Turf & Rec

Features Agronomy
Poa supina worth looking at as overseeding option on sports fields


March 28, 2011
By Mike Jiggens


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ALTHOUGH Kentucky bluegrass remains the turfgrass of choice for natural
athletic playing fields, using the variety for overseeding purposes
isn’t usually the best idea.

It is slow to germinate and isn’t given a chance to fill in bare and worn spots if the field remains in play during the critical period of time immediately following overseeding.overseedingweb

Perennial ryegrass is preferred by many sports field managers as the seed of choice for overseeding purposes.
But another variety which warrants a look is poa supina, or supina bluegrass.

Kathleen Dodson of the University of Guelph examined poa supina’s attributes in February during the 20th annual Ontario Turfgrass Symposium in Guelph.

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“If you want to establish a brand new athletic field, I highly recommend using Kentucky bluegrass, but, if you’re trying to fill in weak stands of turf, perhaps Kentucky bluegrass isn’t where you should be spending your money for overseeding,” she said.

As effective as perennial ryegrass is for overseeding bare spots on athletic fields, one of its shortcomings is its susceptibility to winter kill. Its quick rate of germination, low cost and moderate wear tolerance are qualities which make it an ideal choice for overseeding purposes.

“So its seedlings are OK with being trampled on,” Dodson said.

Poa supina, on the other hand, which is also wear-tolerant, tends to fare better during the winter months. Originally from the region of the German Alps, the species is acccustomed to colder temperatures as well as higher altitudes.

“This has caused it to adapt to have a very early spring greenup and a very late dormancy.”

It creates stolons and spreads rapidly, and can recover quickly from traffic stress. It is actively growing in the early spring following snow melt.

Research on poa supina in North America has mainly focused on establishing fields with the species. Dodson said research shows that as little as 10 per cent of poa supina in a seed mix will produce a field which is predominately poa supina within the first few years. It has a strong ability to self seed itself and will produce seed heads for the first two years after being seeded under mowing conditions. After two years, it doesn’t produce as many seed heads. Unlike poa annua, it slows down after two years of continually being mowed off.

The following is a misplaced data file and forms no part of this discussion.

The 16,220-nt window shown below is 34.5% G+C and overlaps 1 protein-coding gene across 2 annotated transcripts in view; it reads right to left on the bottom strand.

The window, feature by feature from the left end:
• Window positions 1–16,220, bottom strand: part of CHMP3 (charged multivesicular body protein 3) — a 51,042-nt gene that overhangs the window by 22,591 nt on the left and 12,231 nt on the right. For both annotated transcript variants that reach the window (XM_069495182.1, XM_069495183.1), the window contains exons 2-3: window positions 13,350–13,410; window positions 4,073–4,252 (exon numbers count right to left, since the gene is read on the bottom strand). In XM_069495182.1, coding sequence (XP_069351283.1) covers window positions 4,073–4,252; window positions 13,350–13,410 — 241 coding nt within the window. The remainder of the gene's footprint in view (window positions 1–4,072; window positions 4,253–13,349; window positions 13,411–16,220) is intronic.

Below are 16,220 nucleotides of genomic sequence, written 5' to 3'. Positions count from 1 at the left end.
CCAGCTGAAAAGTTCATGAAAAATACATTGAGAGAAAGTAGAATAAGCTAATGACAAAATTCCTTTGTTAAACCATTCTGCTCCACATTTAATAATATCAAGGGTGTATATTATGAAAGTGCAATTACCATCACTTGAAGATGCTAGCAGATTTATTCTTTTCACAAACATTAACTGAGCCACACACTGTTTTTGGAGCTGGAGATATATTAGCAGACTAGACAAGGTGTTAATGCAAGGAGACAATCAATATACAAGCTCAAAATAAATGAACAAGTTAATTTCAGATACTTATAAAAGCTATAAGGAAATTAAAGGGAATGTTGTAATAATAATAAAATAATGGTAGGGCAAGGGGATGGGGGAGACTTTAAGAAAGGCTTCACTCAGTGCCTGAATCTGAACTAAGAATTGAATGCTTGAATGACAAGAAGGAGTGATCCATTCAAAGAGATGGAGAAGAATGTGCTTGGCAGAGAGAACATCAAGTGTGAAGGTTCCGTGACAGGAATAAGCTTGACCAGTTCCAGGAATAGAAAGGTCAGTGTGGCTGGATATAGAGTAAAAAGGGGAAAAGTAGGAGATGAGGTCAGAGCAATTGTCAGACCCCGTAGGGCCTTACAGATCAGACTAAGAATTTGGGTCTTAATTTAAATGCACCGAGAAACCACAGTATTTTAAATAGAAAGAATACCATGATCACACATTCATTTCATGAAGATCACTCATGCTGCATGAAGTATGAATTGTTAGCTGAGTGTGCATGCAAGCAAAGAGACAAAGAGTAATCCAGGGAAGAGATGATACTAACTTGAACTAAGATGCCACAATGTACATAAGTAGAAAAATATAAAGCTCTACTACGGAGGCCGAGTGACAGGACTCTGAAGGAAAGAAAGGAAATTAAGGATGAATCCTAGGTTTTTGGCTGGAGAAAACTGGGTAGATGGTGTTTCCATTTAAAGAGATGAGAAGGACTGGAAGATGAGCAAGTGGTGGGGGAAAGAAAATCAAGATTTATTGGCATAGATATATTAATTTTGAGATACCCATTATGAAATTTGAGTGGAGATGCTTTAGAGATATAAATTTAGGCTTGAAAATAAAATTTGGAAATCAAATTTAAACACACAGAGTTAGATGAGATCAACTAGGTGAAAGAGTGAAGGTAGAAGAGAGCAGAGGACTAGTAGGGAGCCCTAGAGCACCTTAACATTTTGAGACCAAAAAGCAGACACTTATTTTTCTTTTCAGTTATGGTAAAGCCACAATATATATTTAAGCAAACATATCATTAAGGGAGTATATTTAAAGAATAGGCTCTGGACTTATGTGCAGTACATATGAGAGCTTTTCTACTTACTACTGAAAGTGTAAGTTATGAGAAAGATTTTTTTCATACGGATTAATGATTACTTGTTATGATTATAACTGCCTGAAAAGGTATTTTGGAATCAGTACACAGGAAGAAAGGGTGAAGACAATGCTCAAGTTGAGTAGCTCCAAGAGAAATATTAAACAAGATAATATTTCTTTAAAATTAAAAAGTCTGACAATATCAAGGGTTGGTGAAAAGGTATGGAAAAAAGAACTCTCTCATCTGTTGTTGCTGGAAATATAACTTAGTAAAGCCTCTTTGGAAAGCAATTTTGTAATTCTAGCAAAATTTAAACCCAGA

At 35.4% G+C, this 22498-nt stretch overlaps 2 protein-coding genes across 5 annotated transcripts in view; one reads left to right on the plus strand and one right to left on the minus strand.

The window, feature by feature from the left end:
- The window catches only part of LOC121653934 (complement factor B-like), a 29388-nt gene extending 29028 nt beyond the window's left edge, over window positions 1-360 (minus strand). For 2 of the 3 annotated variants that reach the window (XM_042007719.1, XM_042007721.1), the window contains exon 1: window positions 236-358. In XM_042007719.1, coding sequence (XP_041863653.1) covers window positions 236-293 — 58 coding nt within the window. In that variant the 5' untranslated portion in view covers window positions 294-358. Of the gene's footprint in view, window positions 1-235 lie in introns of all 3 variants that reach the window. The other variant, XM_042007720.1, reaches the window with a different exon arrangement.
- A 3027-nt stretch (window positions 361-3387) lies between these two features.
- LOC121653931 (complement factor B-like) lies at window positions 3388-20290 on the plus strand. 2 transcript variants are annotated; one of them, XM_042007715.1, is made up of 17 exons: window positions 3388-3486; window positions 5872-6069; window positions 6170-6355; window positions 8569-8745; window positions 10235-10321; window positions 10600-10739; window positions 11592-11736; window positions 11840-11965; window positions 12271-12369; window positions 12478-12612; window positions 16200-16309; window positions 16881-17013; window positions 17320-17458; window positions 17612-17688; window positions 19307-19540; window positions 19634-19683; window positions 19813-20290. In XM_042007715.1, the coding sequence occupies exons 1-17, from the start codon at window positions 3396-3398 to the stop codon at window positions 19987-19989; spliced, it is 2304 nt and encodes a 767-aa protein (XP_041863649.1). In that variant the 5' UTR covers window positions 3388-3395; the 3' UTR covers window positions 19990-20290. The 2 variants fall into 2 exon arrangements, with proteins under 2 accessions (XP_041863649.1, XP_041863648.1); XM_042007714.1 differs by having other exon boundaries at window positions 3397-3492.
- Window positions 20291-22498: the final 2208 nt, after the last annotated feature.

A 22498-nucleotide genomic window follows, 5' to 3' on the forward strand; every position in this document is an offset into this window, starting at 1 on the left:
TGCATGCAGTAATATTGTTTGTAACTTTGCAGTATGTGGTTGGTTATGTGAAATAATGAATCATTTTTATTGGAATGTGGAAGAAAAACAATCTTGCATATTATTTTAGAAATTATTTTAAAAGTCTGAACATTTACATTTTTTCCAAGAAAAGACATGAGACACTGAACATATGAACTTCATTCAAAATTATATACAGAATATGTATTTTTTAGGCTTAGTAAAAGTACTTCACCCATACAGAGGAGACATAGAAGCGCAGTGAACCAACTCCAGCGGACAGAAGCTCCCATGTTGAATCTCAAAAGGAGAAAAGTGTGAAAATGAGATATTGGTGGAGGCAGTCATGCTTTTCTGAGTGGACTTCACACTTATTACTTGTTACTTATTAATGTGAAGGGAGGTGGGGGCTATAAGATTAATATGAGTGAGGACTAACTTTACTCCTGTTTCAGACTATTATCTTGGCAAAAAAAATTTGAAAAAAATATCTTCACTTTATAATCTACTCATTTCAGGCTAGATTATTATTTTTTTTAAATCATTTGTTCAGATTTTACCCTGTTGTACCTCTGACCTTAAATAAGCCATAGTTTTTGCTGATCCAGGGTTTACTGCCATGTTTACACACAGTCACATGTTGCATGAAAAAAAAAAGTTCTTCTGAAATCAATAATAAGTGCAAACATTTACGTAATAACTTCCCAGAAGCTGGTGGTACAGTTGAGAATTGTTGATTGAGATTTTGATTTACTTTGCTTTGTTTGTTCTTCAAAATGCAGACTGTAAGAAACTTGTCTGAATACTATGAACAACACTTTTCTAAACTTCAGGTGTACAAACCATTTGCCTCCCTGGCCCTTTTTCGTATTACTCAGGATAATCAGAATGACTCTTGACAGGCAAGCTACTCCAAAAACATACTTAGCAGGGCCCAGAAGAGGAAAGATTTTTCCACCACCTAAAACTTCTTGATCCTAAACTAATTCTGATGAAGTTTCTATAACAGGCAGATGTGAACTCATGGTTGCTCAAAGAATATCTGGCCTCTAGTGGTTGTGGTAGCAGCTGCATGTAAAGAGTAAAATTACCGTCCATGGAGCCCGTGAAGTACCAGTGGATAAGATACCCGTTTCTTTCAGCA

A potential shortcoming with poa supina is its shallow rooting. Research shows its watering requirements are similar to other high-quality turfgrasses such as Kentucky bluegrass and creeping bentgrass, but it has significantly less root mass under a depth of 20 to 30 centimetres. Most of its root mass is above the 20-centimetre depth.

Over time, if a sports field continues to experience drought stress, poa supina will not be as drought-tolerant as other species such as creeping bentgrass or red fescue, Dodson said.

Its colour may also be a drawback to potential users. Lime green in colour, it contrasts with the darker green turfgrasses of North America.

There are currently two cultivars of poa supina available from the German Alps, but the potential exists for breeders to create more cultivars that would be more desirable for North American standards.

Poa supina seed is also comparatively expensive.

In her research, Dodson overseeded with five different rates of poa supina in which each of the test plots received six kilograms per 100 square metres of perennial ryegrass. The rates of poa supina used were zero kilograms, half a kilogram, one kilogram, two kilograms and four kilograms.

“The idea here is that I’m hoping I can figure out what is the minimal amount of supina bluegrass I can use in an overseeding program that will still introduce this super-competitive, highly traffic-tolerant species into southern Ontario athletic fields.”

Realizing not all athletic field managers can afford to overseed more than once in a season, she looked at the amount of seed over time and at two frequencies. One overseeding was done in the spring in which she put down all the seed at once, and then the same amount of seed was used later, but in three separate applications. She also considered that not everyone can afford to mow weekly, so mowing heights of 1.5 and three inches were studied. The different mowing heights were examined to see how poa supina would enter the system and how it would behave.

Since the research was conducted on trial plots and not actively-used fields, traffic was simulated using a wear machine to mimic the amount of traffic produced by six football games a week.

With only a single season of data, she found the three-inch mowing height and two-kilogram overseeding rate produced 100 per cent cover.

“Overseeding does appear to work, but doing it more frequently will supply more seed during periods when it is needed most.”

Dodson said if turf managers take care of their turf, their turf will take care of the weeds.

“If we can focus on getting our turf growing, then hopefully the turf can take care of the weeds themselves and will outcompete them.”

Overseeding introduces desirable seed into the turfgrass community. The more desirable species in the community, the easier it is to oust the undesirables, such as weeds, she said.